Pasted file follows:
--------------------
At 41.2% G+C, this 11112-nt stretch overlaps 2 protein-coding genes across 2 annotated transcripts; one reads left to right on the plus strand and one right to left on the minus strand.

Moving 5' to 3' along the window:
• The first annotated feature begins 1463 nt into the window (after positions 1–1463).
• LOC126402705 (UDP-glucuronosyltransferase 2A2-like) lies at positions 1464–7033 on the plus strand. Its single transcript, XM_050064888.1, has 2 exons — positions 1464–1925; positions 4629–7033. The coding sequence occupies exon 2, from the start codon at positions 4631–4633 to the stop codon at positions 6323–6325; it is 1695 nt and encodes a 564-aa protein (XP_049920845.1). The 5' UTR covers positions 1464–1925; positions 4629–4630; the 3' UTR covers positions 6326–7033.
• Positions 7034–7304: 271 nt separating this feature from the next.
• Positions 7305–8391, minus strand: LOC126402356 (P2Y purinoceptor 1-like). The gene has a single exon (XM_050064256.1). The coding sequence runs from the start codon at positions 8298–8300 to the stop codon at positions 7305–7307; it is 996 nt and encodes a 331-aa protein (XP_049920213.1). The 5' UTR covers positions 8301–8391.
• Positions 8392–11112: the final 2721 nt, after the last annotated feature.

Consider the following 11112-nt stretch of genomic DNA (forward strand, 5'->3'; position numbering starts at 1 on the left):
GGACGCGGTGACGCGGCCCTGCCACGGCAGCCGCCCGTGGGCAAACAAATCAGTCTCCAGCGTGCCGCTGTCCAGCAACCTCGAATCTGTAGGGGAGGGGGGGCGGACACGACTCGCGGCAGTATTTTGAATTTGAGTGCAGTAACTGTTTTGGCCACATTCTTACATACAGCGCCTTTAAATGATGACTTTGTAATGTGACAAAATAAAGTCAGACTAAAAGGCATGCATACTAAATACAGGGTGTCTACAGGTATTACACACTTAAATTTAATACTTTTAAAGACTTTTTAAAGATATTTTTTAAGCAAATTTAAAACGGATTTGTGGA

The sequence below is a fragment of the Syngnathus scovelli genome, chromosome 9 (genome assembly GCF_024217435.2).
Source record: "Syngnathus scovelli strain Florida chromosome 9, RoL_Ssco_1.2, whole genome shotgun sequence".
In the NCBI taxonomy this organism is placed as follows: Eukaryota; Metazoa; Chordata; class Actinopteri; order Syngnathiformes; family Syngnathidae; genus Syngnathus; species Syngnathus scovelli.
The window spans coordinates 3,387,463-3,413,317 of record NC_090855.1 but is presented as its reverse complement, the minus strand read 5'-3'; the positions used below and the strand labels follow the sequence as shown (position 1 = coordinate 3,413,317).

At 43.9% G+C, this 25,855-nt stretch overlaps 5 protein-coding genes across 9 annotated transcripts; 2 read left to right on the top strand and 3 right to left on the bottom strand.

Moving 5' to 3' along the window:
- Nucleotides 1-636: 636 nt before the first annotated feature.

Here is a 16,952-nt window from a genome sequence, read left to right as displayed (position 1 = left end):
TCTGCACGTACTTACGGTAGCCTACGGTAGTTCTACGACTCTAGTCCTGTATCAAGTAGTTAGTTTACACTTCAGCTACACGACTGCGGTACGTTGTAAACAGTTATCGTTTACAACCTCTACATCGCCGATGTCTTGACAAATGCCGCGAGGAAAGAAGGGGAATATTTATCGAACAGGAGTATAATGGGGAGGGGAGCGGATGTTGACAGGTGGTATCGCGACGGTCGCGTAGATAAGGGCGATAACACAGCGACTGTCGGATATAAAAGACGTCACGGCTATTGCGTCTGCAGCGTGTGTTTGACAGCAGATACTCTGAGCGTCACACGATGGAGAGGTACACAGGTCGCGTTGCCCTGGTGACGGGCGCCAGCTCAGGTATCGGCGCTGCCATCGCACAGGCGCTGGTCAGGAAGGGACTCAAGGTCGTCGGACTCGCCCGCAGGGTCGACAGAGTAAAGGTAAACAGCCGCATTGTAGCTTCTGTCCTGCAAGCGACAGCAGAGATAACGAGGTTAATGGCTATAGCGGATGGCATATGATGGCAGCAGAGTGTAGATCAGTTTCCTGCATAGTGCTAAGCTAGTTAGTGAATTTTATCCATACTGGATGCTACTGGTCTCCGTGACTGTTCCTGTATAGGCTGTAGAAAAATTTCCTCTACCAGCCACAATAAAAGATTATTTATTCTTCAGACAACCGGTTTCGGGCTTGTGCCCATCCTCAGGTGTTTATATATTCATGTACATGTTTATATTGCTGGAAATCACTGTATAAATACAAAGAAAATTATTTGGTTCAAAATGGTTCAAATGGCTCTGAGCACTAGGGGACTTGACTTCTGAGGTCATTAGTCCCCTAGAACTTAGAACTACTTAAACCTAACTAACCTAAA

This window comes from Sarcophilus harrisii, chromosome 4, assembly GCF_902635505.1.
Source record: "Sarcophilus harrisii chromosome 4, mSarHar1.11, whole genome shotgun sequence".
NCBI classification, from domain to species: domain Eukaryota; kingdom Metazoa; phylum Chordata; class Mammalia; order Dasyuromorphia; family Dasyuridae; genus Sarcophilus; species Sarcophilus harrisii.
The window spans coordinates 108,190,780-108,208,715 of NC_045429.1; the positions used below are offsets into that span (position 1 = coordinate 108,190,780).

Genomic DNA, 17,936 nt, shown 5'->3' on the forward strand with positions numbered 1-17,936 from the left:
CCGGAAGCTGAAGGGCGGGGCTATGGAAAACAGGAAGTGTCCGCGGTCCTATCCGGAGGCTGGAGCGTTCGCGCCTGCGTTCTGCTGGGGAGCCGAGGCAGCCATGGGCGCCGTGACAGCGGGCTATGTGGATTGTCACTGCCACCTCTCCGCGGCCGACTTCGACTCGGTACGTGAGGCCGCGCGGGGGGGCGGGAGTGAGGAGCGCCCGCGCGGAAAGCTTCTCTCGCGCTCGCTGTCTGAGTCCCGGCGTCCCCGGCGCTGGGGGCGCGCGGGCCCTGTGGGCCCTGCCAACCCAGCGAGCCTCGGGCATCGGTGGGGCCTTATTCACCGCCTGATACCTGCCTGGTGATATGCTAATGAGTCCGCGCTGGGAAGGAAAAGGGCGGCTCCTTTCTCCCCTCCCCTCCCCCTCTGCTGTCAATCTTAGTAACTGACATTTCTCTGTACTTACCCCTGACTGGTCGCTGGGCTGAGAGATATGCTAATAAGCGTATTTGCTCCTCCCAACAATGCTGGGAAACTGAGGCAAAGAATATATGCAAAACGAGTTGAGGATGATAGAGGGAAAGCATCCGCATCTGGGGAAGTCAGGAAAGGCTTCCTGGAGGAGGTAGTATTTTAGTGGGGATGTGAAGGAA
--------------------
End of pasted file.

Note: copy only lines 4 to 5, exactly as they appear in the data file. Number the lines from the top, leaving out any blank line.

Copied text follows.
• LOC126402705 (UDP-glucuronosyltransferase 2A2-like) lies at positions 1464–7033 on the plus strand. Its single transcript, XM_050064888.1, has 2 exons — positions 1464–1925; positions 4629–7033. The coding sequence occupies exon 2, from the start codon at positions 4631–4633 to the stop codon at positions 6323–6325; it is 1695 nt and encodes a 564-aa protein (XP_049920845.1). The 5' UTR covers positions 1464–1925; positions 4629–4630; the 3' UTR covers positions 6326–7033.
• Positions 7034–7304: 271 nt separating this feature from the next.